Last month, Miami declared a climate emergency. The official recognition of the rising environmental crisis comes after several protests by youth activists, including local chapters of the international group Extinction Rebellion and the student-led strike organisers Fridays for Future. A large-scale march is planned for Friday 6 December, outside the government centre in downtown Miami, which will also include the activist group Forces of Nature, founded by the 13-year-old Miami student activist Will Charouhis, who calls Miami “ground zero for sea-level rise”.
“We are reaching an irreversible tipping point, beyond which glacier ice melt will raise sea levels to catastrophic levels here in Miami, where more than 2.4m people live less than 4ft above the high-tide line,” Charouhis adds. “Even the most conservative estimates show that some Floridians will soon be forced to move and will become some of our nation’s first climate refugees.”
Urgent calls for action are backed by warnings from scientists. According to research by the nonprofit Union of Concerned Scientists, Miami Beach will be 30% underwater by 2045. The US National Oceanic and Atmospheric Administration’s Office for Coastal Management has estimated that by 2100, a rise of 3ft in sea levels will affect 4.2m Americans, with Florida accounting for half the total population at risk. When the sea rises 6ft, 13.1m people will be at risk, a quarter of them from Florida’s Miami-Dade and Broward counties. And a recent report from the United Nations Environment Programme suggests we may have already reached a point of no return, as 20% of the world has warmed to dangerous levels and US energy-related CO2 emissions—which most scientists agree is a leading catalyst of climate change—rose by 2.7% last year.
The impact of such global changes can already be seen in Miami Beach, where rising tides routinely overwhelm the city’s drainage system and record flooding now occurs on even the season’s driest days. All this means that in a few decades, the Miami Beach Convention Center, which reopened last year after a nearly $600m renovation, could become an island unto itself. “We are confident that Art Basel will be able to continue hosting its American fair in Miami Beach for decades to come,” a spokeswoman for the fair says. She adds: “Art Basel is currently looking at long-term initiatives to improve its ecological footprint and has created an internal working group that is investigating strategies for reducing our environmental impact.”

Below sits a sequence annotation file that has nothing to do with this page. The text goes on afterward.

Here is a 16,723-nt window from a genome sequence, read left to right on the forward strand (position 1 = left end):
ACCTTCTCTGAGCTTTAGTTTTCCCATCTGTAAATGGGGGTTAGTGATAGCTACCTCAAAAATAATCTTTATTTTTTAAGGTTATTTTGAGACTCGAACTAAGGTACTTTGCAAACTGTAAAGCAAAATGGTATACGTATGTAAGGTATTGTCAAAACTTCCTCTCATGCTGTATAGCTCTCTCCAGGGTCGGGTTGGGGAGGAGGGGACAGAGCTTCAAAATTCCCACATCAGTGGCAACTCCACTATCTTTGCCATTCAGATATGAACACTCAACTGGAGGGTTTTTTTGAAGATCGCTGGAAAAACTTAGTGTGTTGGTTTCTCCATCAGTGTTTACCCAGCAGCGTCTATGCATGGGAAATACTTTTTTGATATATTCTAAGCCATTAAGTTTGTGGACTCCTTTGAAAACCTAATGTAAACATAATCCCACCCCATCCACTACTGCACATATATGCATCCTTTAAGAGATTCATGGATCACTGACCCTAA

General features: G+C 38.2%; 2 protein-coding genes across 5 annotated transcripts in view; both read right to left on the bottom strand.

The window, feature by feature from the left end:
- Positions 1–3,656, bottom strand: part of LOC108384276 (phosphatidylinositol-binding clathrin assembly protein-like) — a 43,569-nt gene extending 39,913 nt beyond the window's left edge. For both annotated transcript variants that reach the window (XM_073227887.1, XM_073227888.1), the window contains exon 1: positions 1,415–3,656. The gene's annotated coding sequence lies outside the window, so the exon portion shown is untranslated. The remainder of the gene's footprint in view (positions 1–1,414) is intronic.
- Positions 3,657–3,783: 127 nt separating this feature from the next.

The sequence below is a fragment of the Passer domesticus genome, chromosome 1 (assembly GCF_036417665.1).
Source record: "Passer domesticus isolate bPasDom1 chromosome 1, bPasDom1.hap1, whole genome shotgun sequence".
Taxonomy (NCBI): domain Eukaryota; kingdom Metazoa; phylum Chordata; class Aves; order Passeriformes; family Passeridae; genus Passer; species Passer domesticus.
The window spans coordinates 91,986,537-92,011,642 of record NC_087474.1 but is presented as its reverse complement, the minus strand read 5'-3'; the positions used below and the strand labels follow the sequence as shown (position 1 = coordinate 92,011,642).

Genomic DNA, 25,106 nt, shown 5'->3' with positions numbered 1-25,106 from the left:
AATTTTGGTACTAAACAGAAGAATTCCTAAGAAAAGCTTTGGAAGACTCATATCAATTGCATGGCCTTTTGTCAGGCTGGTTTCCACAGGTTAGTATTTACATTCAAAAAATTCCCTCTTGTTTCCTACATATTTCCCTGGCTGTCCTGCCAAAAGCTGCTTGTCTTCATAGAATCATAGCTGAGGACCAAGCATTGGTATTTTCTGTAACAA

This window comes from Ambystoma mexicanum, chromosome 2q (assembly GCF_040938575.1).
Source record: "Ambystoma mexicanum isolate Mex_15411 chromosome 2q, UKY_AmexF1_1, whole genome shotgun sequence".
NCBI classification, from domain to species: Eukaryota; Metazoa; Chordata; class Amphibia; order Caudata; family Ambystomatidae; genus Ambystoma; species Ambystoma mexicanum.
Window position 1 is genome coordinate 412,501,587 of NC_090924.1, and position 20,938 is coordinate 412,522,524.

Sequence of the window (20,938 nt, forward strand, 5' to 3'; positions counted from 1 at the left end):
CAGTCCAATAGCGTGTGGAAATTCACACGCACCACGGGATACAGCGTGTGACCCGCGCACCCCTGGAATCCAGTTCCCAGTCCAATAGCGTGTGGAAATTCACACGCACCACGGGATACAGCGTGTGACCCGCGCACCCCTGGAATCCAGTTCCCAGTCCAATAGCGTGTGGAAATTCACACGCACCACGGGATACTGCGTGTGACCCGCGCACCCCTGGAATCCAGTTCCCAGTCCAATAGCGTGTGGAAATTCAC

Art projects and programmes organised to coincide with the fairs and exhibitions in Miami this week make the climate crisis hard to ignore. The social media giant Facebook is hosting the exhibition Futurescape Miami: Skyline to Shoreline, which includes research-based projects and performances, including the sardonically named North Pole Dinner Party, where the artist and University of Miami professor Xavier Cortada plans to serve Artic ice. Bent Pool, an installation by Elmgreen & Dragset in Pride Park just outside the convention centre, becomes a discomfiting symbol of inevitable change for the city, as a popular site for holiday relaxation becomes a “distorted” arch rising on a landscape “in flux”, as the city of Miami Beach describes the new commission. And a talk organised by Art Basel on Saturday will include the environmental journalist David Wallace-Wells discussing how to confront climate change denial with the artists Allison Janae Hamilton and Alexis Rockman, the curator and writer Stefanie Hessler, and Sonia Succar Rodriguez, the Florida cities programme manager at The Nature Conservancy.
Meanwhile, the threat of rising tides has not only caused anxiety in Miami Beach but a land rush. Since there are few remaining waterfront properties that will stay above sea level in the next century, many developers have started to look inland. That is why the neighbourhood of Little Haiti, home to Haitian immigrants for more than four decades, has in the past few years become the target of real-estate investors. This in turn has led to rapid gentrification there, the displacement of many long-time residents—and the arrival of several galleries and new private museums opened by the Rubell Family and Jorge Pérez.
But even as the building efforts shift away from the water, it is clear that there is no running from the impact of climate change. In 2016, the National Wildlife Federation reported that rising sea levels might cause Miami to lose $3.7 trillion in assets by 2070. If you wanted to put that number in art terms, it would be like lighting 8,200 Salvator Mundis on fire.